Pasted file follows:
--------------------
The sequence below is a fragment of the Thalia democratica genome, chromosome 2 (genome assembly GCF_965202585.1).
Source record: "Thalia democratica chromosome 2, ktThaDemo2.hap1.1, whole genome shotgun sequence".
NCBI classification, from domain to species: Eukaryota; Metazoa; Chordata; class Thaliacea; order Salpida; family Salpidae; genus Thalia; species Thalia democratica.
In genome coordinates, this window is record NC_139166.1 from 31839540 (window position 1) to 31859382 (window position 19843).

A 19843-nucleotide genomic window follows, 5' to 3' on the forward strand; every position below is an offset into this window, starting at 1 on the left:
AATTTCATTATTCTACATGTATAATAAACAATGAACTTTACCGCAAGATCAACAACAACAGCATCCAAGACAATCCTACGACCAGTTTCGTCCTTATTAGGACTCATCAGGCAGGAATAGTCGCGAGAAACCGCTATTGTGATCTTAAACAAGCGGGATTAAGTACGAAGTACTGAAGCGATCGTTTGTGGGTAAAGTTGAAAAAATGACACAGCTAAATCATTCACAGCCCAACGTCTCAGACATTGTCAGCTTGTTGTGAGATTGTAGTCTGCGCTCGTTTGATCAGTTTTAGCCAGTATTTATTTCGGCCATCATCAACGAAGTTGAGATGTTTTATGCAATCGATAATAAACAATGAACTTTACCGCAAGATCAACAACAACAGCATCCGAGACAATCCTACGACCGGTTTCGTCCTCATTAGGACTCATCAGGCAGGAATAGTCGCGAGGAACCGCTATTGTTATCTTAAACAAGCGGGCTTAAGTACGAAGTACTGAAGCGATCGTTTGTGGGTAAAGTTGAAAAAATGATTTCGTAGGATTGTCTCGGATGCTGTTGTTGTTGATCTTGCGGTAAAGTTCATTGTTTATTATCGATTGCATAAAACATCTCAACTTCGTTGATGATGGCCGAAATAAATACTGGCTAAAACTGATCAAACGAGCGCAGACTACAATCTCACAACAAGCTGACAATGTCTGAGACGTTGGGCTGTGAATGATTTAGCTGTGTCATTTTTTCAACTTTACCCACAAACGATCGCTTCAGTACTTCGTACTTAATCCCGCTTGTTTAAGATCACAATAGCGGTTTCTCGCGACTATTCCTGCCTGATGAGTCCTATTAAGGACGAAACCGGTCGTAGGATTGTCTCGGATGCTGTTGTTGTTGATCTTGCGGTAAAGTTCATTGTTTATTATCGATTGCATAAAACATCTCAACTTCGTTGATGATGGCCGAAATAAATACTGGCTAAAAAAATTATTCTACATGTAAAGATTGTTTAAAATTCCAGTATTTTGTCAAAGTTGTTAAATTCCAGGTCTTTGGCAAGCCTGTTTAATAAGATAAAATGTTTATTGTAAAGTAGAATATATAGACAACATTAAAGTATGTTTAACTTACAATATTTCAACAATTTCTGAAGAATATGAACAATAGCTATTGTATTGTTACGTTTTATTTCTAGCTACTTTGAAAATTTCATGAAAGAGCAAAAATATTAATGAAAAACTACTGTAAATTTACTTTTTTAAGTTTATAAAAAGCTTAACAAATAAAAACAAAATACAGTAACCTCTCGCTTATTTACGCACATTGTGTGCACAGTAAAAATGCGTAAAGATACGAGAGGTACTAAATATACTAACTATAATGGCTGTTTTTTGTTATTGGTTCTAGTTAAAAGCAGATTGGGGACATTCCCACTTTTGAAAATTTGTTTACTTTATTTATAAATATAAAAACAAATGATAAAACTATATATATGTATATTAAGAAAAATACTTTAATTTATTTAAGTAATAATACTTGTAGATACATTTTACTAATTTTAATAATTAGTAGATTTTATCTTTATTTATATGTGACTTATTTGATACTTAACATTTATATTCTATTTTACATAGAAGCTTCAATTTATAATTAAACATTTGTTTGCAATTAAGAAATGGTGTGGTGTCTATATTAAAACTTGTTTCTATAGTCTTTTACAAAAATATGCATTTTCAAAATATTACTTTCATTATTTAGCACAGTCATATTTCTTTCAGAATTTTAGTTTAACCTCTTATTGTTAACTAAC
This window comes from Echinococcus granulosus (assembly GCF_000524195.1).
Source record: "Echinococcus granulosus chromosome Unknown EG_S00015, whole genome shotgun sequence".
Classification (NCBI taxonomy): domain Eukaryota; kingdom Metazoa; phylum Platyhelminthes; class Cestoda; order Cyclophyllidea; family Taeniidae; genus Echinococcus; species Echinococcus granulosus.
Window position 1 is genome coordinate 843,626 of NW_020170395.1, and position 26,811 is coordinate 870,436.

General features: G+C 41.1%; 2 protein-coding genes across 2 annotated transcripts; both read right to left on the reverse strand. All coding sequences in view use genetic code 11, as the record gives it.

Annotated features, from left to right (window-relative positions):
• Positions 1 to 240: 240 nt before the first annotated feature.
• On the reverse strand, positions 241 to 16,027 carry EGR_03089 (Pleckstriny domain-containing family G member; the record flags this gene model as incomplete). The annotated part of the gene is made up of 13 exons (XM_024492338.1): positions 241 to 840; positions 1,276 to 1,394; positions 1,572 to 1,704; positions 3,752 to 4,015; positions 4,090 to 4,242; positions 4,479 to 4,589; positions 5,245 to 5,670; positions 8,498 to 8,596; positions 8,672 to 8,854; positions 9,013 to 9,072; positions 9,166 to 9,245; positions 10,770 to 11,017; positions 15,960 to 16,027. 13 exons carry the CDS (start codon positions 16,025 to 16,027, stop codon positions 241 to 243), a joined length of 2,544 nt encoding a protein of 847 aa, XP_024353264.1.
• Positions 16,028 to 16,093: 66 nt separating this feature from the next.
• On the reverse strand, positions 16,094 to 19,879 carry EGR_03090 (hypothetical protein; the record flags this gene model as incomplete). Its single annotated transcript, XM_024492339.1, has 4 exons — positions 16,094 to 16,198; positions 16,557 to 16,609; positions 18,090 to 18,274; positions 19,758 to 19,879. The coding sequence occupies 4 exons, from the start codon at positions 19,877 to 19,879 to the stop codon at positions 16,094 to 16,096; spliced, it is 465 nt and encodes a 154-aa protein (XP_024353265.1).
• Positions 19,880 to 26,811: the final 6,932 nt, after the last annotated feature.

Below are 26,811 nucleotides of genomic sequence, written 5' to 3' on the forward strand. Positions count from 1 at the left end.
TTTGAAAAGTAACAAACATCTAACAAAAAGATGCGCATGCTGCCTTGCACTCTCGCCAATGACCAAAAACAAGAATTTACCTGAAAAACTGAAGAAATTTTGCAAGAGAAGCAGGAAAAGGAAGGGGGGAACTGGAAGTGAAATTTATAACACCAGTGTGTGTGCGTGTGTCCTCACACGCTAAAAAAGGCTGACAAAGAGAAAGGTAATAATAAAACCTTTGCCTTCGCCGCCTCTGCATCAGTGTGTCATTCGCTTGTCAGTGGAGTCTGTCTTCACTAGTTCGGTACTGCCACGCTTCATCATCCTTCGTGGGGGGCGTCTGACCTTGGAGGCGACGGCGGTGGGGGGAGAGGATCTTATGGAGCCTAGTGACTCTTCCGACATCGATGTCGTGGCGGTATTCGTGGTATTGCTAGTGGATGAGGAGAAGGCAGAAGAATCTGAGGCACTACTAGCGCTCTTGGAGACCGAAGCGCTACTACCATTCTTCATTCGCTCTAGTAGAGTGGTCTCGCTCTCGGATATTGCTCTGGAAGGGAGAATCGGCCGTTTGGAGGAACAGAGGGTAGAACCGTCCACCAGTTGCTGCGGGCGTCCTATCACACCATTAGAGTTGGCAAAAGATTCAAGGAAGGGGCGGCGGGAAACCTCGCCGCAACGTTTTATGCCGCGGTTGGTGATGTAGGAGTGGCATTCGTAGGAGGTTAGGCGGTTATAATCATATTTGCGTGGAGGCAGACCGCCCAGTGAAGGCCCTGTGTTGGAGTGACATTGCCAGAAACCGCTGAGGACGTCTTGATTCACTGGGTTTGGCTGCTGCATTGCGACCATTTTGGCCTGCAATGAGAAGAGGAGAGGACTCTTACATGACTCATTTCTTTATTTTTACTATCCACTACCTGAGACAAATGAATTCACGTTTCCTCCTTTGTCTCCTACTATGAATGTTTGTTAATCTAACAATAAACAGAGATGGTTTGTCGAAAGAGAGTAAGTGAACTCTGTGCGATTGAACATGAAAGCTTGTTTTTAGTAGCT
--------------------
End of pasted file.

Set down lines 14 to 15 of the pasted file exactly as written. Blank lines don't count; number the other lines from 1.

• On the reverse strand, positions 241 to 16,027 carry EGR_03089 (Pleckstriny domain-containing family G member; the record flags this gene model as incomplete). The annotated part of the gene is made up of 13 exons (XM_024492338.1): positions 241 to 840; positions 1,276 to 1,394; positions 1,572 to 1,704; positions 3,752 to 4,015; positions 4,090 to 4,242; positions 4,479 to 4,589; positions 5,245 to 5,670; positions 8,498 to 8,596; positions 8,672 to 8,854; positions 9,013 to 9,072; positions 9,166 to 9,245; positions 10,770 to 11,017; positions 15,960 to 16,027. 13 exons carry the CDS (start codon positions 16,025 to 16,027, stop codon positions 241 to 243), a joined length of 2,544 nt encoding a protein of 847 aa, XP_024353264.1.
• Positions 16,028 to 16,093: 66 nt separating this feature from the next.